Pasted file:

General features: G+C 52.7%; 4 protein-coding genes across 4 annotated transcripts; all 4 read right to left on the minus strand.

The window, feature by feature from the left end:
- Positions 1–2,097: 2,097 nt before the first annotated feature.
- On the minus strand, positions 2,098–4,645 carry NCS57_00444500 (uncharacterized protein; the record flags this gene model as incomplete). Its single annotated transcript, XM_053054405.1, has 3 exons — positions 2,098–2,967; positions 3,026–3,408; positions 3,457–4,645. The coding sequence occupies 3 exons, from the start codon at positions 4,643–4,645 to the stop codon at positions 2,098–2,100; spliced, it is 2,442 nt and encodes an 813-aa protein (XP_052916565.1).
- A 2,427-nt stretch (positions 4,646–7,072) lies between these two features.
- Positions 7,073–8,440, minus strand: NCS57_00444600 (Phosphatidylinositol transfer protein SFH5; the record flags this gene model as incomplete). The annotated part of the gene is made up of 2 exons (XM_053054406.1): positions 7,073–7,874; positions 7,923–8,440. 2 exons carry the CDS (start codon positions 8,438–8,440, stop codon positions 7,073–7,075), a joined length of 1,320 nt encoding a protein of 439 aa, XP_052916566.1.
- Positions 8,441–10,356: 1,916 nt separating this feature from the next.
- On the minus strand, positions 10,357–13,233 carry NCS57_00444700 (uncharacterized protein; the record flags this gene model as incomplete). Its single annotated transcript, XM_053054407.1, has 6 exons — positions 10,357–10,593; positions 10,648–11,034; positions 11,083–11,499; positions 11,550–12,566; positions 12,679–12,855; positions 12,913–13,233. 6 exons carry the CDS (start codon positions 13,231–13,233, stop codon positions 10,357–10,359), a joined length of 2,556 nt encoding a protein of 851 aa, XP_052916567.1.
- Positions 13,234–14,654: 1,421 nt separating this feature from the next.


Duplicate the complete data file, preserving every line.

General features: G+C 52.7%; 4 protein-coding genes across 4 annotated transcripts; all 4 read right to left on the minus strand.

The window, feature by feature from the left end:
- Positions 1–2,097: 2,097 nt before the first annotated feature.
- On the minus strand, positions 2,098–4,645 carry NCS57_00444500 (uncharacterized protein; the record flags this gene model as incomplete). Its single annotated transcript, XM_053054405.1, has 3 exons — positions 2,098–2,967; positions 3,026–3,408; positions 3,457–4,645. The coding sequence occupies 3 exons, from the start codon at positions 4,643–4,645 to the stop codon at positions 2,098–2,100; spliced, it is 2,442 nt and encodes an 813-aa protein (XP_052916565.1).
- A 2,427-nt stretch (positions 4,646–7,072) lies between these two features.
- Positions 7,073–8,440, minus strand: NCS57_00444600 (Phosphatidylinositol transfer protein SFH5; the record flags this gene model as incomplete). The annotated part of the gene is made up of 2 exons (XM_053054406.1): positions 7,073–7,874; positions 7,923–8,440. 2 exons carry the CDS (start codon positions 8,438–8,440, stop codon positions 7,073–7,075), a joined length of 1,320 nt encoding a protein of 439 aa, XP_052916566.1.
- Positions 8,441–10,356: 1,916 nt separating this feature from the next.
- On the minus strand, positions 10,357–13,233 carry NCS57_00444700 (uncharacterized protein; the record flags this gene model as incomplete). Its single annotated transcript, XM_053054407.1, has 6 exons — positions 10,357–10,593; positions 10,648–11,034; positions 11,083–11,499; positions 11,550–12,566; positions 12,679–12,855; positions 12,913–13,233. 6 exons carry the CDS (start codon positions 13,231–13,233, stop codon positions 10,357–10,359), a joined length of 2,556 nt encoding a protein of 851 aa, XP_052916567.1.
- Positions 13,234–14,654: 1,421 nt separating this feature from the next.